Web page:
Your business is all set up on Facebook – check.
Your business is all set up on Twitter – check.
You send out the same message on both networks 3-5 times a week – check
I know you’ve done it – don’t lie. (I’ll admit, I do it sometimes too)
When you think about it, it doesn’t seem like all that bad of an idea. A lot of your Facebook fans aren’t the same people as your Twitter followers – why not send them the same message?
Here is an equation for you: Twitter ≠ Facebook
While there might be some commonality between your Twitter followers and Facebook friends, the way you communicate on the separate networks is completely different. Here’s why:
Speaking with a colleague the other day on this topic, she said “I hate seeing all the RT’s, #’s, @’s, etc on my Facebook wall – that stuff means NOTHING to me”
Not everyone ‘gets’ Twitter. Facebook is the more widely used platform. If I had to make a guess based on Facebook users vs Twitter users, only 10-20% of your Facebook friends are Twitter users. So why annoy the other 90% with things that Twitter users are used to seeing. If you must double post on a topic – think about the Facebook people first.
Which leads me to my next point, words. On Twitter, as you know – you are limited to only 140 characters (not counting ‘cheater’s’ like xltweet.com, tweetlonger.com, etc). And while 140 characters is perfect for “Free Hot Fudge Sundae for the first 100 people to say “Moooo!” to the cashier today”. It does not work easily for describing the dinner special you plan on featuring tonight (at least well enough to get your customers excited about it).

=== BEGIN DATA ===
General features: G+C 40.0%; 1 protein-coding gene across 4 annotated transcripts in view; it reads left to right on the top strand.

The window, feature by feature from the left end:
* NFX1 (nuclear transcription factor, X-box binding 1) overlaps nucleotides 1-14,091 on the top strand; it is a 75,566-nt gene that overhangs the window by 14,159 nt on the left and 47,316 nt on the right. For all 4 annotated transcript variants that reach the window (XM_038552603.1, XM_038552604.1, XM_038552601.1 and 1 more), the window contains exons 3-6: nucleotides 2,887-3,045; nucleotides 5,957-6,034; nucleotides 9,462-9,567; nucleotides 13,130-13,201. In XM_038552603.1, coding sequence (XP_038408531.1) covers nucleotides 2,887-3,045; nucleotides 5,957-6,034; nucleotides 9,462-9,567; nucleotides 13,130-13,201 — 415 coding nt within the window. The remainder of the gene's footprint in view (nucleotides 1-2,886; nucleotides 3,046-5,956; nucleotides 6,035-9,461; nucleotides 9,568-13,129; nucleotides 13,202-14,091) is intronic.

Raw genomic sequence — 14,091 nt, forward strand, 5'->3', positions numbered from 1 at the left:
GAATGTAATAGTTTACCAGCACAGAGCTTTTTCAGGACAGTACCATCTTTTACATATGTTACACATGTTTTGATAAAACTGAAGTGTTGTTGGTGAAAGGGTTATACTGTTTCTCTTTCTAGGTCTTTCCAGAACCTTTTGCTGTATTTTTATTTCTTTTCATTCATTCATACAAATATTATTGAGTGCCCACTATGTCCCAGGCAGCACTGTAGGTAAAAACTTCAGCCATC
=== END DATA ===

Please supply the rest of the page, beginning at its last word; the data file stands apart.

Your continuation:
It’s ok if you want to combine your Twitter & Facebook on occasion. You don’t want your customers that are only on one network to miss out on the conversation. But you need to learn how to communicate the same message on the different platforms.
As a business, you need to recognize that you are talking to two different types of customers. In Twitter – you should be sending a succinct message/offer or link to your followers. In Facebook, focus more on the conversation. Still send offers, but do it in a more conversational tone. Think of it more this way – Interact with your customers on Facebook in a back & forth conversation, while Twitter is more of you talking to them directly, not really needing the back & forth to make it effective.
Using a client like HootSuite (HootSuite.com) is perfect for managing multiple networks. And while it does allow you to broadcast the same update, you should think before you act. Get to know your customers by seeing how they communicate. Then throw your information into the mix – you might like what you see when it comes back.
How is your company using Twitter & Facebook differently? How are you managing both networks and connecting to your customers? Let me know! While there might be some commonality between your Twitter followers and Facebook friends, the way you communicate on the separate networks is completely different….